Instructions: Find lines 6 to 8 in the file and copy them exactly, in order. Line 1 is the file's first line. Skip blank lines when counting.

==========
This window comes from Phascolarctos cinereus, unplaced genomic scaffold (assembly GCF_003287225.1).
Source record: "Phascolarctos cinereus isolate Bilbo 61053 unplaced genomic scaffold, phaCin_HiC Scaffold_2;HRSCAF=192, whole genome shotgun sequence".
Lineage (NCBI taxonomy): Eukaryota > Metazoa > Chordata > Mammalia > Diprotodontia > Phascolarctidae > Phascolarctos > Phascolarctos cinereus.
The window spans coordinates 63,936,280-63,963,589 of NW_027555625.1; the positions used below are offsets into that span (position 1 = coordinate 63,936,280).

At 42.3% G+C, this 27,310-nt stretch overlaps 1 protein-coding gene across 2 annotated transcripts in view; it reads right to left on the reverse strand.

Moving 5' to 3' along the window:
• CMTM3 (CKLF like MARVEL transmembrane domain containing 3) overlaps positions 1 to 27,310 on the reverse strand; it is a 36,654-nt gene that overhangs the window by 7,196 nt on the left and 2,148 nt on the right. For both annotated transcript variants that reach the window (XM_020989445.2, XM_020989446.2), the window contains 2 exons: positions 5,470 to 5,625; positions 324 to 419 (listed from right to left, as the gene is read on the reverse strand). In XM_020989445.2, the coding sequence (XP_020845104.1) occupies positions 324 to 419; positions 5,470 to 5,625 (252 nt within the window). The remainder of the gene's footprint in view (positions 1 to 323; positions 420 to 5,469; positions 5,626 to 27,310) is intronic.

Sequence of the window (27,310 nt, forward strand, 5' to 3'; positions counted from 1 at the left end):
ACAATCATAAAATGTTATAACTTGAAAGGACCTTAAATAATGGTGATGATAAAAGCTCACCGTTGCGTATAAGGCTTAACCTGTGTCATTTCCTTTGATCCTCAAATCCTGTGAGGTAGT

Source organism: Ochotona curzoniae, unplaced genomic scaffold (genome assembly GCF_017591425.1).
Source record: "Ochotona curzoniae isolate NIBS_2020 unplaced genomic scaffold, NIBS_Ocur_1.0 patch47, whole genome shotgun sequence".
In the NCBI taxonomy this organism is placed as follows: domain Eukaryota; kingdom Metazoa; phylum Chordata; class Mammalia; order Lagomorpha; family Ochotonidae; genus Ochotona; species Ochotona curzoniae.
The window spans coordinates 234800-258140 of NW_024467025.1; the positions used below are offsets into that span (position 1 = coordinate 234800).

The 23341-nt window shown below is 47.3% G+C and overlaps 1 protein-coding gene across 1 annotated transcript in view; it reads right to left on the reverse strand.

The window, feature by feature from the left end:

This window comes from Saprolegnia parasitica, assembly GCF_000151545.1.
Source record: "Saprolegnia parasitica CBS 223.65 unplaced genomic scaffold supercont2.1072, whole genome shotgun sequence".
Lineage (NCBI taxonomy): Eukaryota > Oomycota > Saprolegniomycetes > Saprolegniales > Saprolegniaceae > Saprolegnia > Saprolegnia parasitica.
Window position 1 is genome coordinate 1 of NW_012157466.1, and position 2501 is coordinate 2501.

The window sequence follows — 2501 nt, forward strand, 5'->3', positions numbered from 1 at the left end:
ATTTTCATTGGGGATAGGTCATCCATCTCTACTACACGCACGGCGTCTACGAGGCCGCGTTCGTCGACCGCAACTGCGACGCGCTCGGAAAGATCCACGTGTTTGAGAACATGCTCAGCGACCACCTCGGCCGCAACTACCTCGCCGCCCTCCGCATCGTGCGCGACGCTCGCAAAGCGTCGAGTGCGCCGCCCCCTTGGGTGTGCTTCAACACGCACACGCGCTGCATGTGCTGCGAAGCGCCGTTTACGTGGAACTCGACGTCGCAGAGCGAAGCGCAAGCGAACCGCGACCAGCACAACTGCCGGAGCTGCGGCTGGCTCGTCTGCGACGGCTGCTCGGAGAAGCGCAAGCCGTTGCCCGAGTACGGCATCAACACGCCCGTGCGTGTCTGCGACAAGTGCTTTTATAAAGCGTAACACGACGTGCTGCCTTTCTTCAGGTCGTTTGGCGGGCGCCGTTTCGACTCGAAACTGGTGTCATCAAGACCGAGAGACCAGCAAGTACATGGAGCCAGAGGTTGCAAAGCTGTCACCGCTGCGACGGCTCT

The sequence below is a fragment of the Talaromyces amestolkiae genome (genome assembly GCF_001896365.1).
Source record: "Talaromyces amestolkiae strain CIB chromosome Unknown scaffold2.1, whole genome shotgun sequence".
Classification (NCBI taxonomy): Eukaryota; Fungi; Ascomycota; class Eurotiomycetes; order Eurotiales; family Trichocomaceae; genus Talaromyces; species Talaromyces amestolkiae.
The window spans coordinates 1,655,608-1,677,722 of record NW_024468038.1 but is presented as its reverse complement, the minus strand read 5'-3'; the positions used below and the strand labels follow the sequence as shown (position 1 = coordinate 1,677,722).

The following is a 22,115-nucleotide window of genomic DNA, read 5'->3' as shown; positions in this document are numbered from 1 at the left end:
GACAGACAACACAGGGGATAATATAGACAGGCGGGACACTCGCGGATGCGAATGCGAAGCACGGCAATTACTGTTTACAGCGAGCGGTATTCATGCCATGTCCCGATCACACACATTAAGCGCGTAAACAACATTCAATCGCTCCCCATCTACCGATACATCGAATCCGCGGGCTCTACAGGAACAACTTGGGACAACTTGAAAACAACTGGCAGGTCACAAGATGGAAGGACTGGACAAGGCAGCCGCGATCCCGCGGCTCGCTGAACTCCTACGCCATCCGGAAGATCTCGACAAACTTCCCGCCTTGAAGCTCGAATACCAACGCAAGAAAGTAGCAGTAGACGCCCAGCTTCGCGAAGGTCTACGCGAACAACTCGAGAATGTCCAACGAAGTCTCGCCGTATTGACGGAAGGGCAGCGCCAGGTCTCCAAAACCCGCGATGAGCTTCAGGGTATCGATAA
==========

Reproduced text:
Moving 5' to 3' along the window:
• CMTM3 (CKLF like MARVEL transmembrane domain containing 3) overlaps positions 1 to 27,310 on the reverse strand; it is a 36,654-nt gene that overhangs the window by 7,196 nt on the left and 2,148 nt on the right. For both annotated transcript variants that reach the window (XM_020989445.2, XM_020989446.2), the window contains 2 exons: positions 5,470 to 5,625; positions 324 to 419 (listed from right to left, as the gene is read on the reverse strand). In XM_020989445.2, the coding sequence (XP_020845104.1) occupies positions 324 to 419; positions 5,470 to 5,625 (252 nt within the window). The remainder of the gene's footprint in view (positions 1 to 323; positions 420 to 5,469; positions 5,626 to 27,310) is intronic.

Sequence of the window (27,310 nt, forward strand, 5' to 3'; positions counted from 1 at the left end):